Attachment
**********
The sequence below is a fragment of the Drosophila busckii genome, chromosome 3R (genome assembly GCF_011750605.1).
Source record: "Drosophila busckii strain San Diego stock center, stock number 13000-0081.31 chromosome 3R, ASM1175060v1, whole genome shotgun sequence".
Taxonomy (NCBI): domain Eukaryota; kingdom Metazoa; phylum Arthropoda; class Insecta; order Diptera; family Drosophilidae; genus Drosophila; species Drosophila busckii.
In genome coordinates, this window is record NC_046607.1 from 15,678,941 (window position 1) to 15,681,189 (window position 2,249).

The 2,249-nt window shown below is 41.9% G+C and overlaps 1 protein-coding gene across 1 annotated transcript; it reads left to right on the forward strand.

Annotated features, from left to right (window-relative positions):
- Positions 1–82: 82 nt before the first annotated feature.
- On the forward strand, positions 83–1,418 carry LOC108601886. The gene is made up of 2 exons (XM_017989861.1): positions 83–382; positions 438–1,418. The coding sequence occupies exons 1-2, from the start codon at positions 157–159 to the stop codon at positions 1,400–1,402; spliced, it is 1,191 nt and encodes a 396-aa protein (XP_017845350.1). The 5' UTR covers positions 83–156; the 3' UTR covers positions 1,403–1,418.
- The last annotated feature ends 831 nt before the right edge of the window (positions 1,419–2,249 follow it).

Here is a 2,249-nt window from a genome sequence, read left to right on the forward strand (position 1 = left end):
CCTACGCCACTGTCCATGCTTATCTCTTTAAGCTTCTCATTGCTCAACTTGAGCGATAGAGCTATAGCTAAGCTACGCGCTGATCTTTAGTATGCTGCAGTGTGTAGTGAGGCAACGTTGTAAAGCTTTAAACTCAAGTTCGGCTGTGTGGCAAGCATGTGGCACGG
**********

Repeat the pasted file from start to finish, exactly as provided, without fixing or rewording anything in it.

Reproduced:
The sequence below is a fragment of the Drosophila busckii genome, chromosome 3R (genome assembly GCF_011750605.1).
Source record: "Drosophila busckii strain San Diego stock center, stock number 13000-0081.31 chromosome 3R, ASM1175060v1, whole genome shotgun sequence".
Taxonomy (NCBI): domain Eukaryota; kingdom Metazoa; phylum Arthropoda; class Insecta; order Diptera; family Drosophilidae; genus Drosophila; species Drosophila busckii.
In genome coordinates, this window is record NC_046607.1 from 15,678,941 (window position 1) to 15,681,189 (window position 2,249).

The 2,249-nt window shown below is 41.9% G+C and overlaps 1 protein-coding gene across 1 annotated transcript; it reads left to right on the forward strand.

Annotated features, from left to right (window-relative positions):
- Positions 1–82: 82 nt before the first annotated feature.
- On the forward strand, positions 83–1,418 carry LOC108601886. The gene is made up of 2 exons (XM_017989861.1): positions 83–382; positions 438–1,418. The coding sequence occupies exons 1-2, from the start codon at positions 157–159 to the stop codon at positions 1,400–1,402; spliced, it is 1,191 nt and encodes a 396-aa protein (XP_017845350.1). The 5' UTR covers positions 83–156; the 3' UTR covers positions 1,403–1,418.
- The last annotated feature ends 831 nt before the right edge of the window (positions 1,419–2,249 follow it).

Here is a 2,249-nt window from a genome sequence, read left to right on the forward strand (position 1 = left end):
CCTACGCCACTGTCCATGCTTATCTCTTTAAGCTTCTCATTGCTCAACTTGAGCGATAGAGCTATAGCTAAGCTACGCGCTGATCTTTAGTATGCTGCAGTGTGTAGTGAGGCAACGTTGTAAAGCTTTAAACTCAAGTTCGGCTGTGTGGCAAGCATGTGGCACGG